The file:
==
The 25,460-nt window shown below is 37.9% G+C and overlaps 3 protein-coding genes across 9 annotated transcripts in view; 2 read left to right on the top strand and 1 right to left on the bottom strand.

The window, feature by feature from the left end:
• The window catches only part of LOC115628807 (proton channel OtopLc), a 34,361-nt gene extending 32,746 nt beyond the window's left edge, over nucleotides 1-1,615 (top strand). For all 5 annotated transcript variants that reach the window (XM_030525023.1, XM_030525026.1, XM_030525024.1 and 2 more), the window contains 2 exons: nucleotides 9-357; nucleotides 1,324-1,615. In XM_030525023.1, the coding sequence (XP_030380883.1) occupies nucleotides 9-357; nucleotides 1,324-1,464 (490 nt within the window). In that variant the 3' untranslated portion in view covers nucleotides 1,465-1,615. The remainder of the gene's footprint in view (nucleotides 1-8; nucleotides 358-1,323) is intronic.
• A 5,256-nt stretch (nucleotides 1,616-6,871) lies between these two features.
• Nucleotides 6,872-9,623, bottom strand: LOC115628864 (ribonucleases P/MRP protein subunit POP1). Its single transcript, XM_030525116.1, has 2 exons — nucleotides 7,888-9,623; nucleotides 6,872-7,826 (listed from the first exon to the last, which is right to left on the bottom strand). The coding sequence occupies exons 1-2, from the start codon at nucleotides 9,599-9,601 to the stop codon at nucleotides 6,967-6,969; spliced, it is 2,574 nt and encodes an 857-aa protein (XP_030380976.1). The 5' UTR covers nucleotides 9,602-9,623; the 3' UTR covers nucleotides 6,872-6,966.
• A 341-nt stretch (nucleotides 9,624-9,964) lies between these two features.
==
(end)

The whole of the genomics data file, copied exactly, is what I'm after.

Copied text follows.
The 25,460-nt window shown below is 37.9% G+C and overlaps 3 protein-coding genes across 9 annotated transcripts in view; 2 read left to right on the top strand and 1 right to left on the bottom strand.

The window, feature by feature from the left end:
• The window catches only part of LOC115628807 (proton channel OtopLc), a 34,361-nt gene extending 32,746 nt beyond the window's left edge, over nucleotides 1-1,615 (top strand). For all 5 annotated transcript variants that reach the window (XM_030525023.1, XM_030525026.1, XM_030525024.1 and 2 more), the window contains 2 exons: nucleotides 9-357; nucleotides 1,324-1,615. In XM_030525023.1, the coding sequence (XP_030380883.1) occupies nucleotides 9-357; nucleotides 1,324-1,464 (490 nt within the window). In that variant the 3' untranslated portion in view covers nucleotides 1,465-1,615. The remainder of the gene's footprint in view (nucleotides 1-8; nucleotides 358-1,323) is intronic.
• A 5,256-nt stretch (nucleotides 1,616-6,871) lies between these two features.
• Nucleotides 6,872-9,623, bottom strand: LOC115628864 (ribonucleases P/MRP protein subunit POP1). Its single transcript, XM_030525116.1, has 2 exons — nucleotides 7,888-9,623; nucleotides 6,872-7,826 (listed from the first exon to the last, which is right to left on the bottom strand). The coding sequence occupies exons 1-2, from the start codon at nucleotides 9,599-9,601 to the stop codon at nucleotides 6,967-6,969; spliced, it is 2,574 nt and encodes an 857-aa protein (XP_030380976.1). The 5' UTR covers nucleotides 9,602-9,623; the 3' UTR covers nucleotides 6,872-6,966.
• A 341-nt stretch (nucleotides 9,624-9,964) lies between these two features.